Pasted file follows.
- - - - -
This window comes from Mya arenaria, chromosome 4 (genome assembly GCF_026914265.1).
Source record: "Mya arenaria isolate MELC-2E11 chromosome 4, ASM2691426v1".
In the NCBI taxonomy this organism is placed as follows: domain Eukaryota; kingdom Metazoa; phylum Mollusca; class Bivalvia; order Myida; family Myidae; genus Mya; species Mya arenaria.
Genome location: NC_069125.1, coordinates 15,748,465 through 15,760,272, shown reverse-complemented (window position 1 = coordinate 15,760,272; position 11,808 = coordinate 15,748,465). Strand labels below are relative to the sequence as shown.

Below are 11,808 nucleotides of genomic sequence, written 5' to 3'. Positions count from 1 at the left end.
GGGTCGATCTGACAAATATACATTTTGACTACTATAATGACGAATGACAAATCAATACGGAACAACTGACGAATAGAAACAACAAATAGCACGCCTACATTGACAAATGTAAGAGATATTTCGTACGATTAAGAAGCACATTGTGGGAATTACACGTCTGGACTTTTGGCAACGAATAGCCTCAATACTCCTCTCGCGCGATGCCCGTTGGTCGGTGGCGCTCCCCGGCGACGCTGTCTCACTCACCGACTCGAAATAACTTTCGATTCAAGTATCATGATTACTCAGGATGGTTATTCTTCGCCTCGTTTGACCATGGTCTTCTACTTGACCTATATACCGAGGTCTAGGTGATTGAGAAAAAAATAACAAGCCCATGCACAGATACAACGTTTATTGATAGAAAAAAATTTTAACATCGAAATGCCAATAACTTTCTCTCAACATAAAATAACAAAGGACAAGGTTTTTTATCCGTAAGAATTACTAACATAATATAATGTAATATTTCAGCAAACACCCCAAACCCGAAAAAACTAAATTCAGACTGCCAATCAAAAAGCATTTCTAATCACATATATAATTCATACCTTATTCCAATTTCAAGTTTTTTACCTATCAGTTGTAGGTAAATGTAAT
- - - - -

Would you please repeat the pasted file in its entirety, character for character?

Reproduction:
This window comes from Mya arenaria, chromosome 4 (genome assembly GCF_026914265.1).
Source record: "Mya arenaria isolate MELC-2E11 chromosome 4, ASM2691426v1".
In the NCBI taxonomy this organism is placed as follows: domain Eukaryota; kingdom Metazoa; phylum Mollusca; class Bivalvia; order Myida; family Myidae; genus Mya; species Mya arenaria.
Genome location: NC_069125.1, coordinates 15,748,465 through 15,760,272, shown reverse-complemented (window position 1 = coordinate 15,760,272; position 11,808 = coordinate 15,748,465). Strand labels below are relative to the sequence as shown.

Below are 11,808 nucleotides of genomic sequence, written 5' to 3'. Positions count from 1 at the left end.
GGGTCGATCTGACAAATATACATTTTGACTACTATAATGACGAATGACAAATCAATACGGAACAACTGACGAATAGAAACAACAAATAGCACGCCTACATTGACAAATGTAAGAGATATTTCGTACGATTAAGAAGCACATTGTGGGAATTACACGTCTGGACTTTTGGCAACGAATAGCCTCAATACTCCTCTCGCGCGATGCCCGTTGGTCGGTGGCGCTCCCCGGCGACGCTGTCTCACTCACCGACTCGAAATAACTTTCGATTCAAGTATCATGATTACTCAGGATGGTTATTCTTCGCCTCGTTTGACCATGGTCTTCTACTTGACCTATATACCGAGGTCTAGGTGATTGAGAAAAAAATAACAAGCCCATGCACAGATACAACGTTTATTGATAGAAAAAAATTTTAACATCGAAATGCCAATAACTTTCTCTCAACATAAAATAACAAAGGACAAGGTTTTTTATCCGTAAGAATTACTAACATAATATAATGTAATATTTCAGCAAACACCCCAAACCCGAAAAAACTAAATTCAGACTGCCAATCAAAAAGCATTTCTAATCACATATATAATTCATACCTTATTCCAATTTCAAGTTTTTTACCTATCAGTTGTAGGTAAATGTAAT